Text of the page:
Ways to Save Money #14: Block-Off Unused Rooms
Now that I work from home one day per week due to school, I can’t just have the heat down to our normal daytime temperature or I would be very uncomfortable. But running the furnace at our evening levels is costly when it’s just me in the house.
While I’m working, I pretty much just stay in the office. In the evening, we spend most of our time in the family room, which is an addition on the other end of the house. When the last owners put in this addition, they didn’t run ductwork from the furnace. So the new bathroom has no heat and the living room only has an electric baseboard heater.
So what do I do? Well, as you can see by the photo above, I’ve hung a blanket over the doorway of the addition to keep the heat in the main part of the house and the cold air in the addition. After doing so, a thermometer in the addition shows a full 10 degrees lower than the rest of the house. Now, the furnace runs less and we save money. And eventually, I might even add a real door to that frame!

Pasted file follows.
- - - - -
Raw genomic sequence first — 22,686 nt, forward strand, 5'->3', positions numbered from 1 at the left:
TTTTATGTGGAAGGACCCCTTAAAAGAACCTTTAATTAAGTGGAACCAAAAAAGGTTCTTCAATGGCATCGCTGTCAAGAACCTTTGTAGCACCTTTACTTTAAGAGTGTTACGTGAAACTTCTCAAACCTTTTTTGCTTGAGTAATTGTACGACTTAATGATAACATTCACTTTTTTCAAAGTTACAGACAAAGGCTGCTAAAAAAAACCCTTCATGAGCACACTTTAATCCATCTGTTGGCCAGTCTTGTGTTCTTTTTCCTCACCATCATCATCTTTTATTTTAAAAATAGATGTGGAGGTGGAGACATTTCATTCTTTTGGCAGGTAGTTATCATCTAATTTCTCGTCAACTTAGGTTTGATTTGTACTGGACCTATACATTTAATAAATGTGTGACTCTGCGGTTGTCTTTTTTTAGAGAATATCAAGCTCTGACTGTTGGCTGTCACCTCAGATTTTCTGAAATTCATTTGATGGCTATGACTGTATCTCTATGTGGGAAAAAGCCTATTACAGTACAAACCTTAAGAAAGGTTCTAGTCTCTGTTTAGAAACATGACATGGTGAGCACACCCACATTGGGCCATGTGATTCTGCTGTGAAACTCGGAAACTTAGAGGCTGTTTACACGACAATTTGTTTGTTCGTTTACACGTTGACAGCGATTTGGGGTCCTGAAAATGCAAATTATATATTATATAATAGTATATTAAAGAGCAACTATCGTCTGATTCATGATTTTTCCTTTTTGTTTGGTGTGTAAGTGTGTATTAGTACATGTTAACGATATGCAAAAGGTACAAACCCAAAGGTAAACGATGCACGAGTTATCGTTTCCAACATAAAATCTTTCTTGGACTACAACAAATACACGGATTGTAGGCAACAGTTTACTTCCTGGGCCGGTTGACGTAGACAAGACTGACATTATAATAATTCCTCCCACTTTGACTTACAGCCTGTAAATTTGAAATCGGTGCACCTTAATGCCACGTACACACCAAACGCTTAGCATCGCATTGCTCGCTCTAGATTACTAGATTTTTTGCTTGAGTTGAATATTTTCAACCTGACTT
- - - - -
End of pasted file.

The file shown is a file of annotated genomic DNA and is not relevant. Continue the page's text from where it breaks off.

So What Can You Do to Save Money?
Most homes have different layouts, so only you can determine what you can do in your home. As I said, in our home, I block off 2 rooms during the day when I’m home so the furnace runs less. In the evening, I sometimes keep the blanket up while we’re in the addition, lower the furnace and only run the electric baseboard heater.
In your home, do you have a room you just don’t use often? Maybe spare bedrooms, an office, mudroom or even the bathroom? You can simply close the door to that room or hang a blanket over the entry (if there’s no door).
If you have multiple levels in your home, but no door to close off the space between floors, you can hang a sheet or blanket in the stairwell if you don’t travel between floors often. I should warn you to be careful about going up or down the stairs when there is something blocking your way. Sometimes frugality can be dangerous (and unstylish).
Some people also assume that they should just close off the air vents in unused rooms so that other rooms get that hot air. However, a competing theory suggests that closing vents does not actually save money. Instead, the furnace gets all confused about how hot it really is, or may even overheat because that hot air is coming right back to it. I don’t know which side is right yet, but having already gone through an overheated furnace once, I’ll stick with the latter theory for now.
So in your home, see about just closing off a room, rooms, or even an entire floor when not in use to allow the warm air to stay where you want it to be. You’ll save money through heating/cooling costs as well as extending the life of your furnace/air conditioner.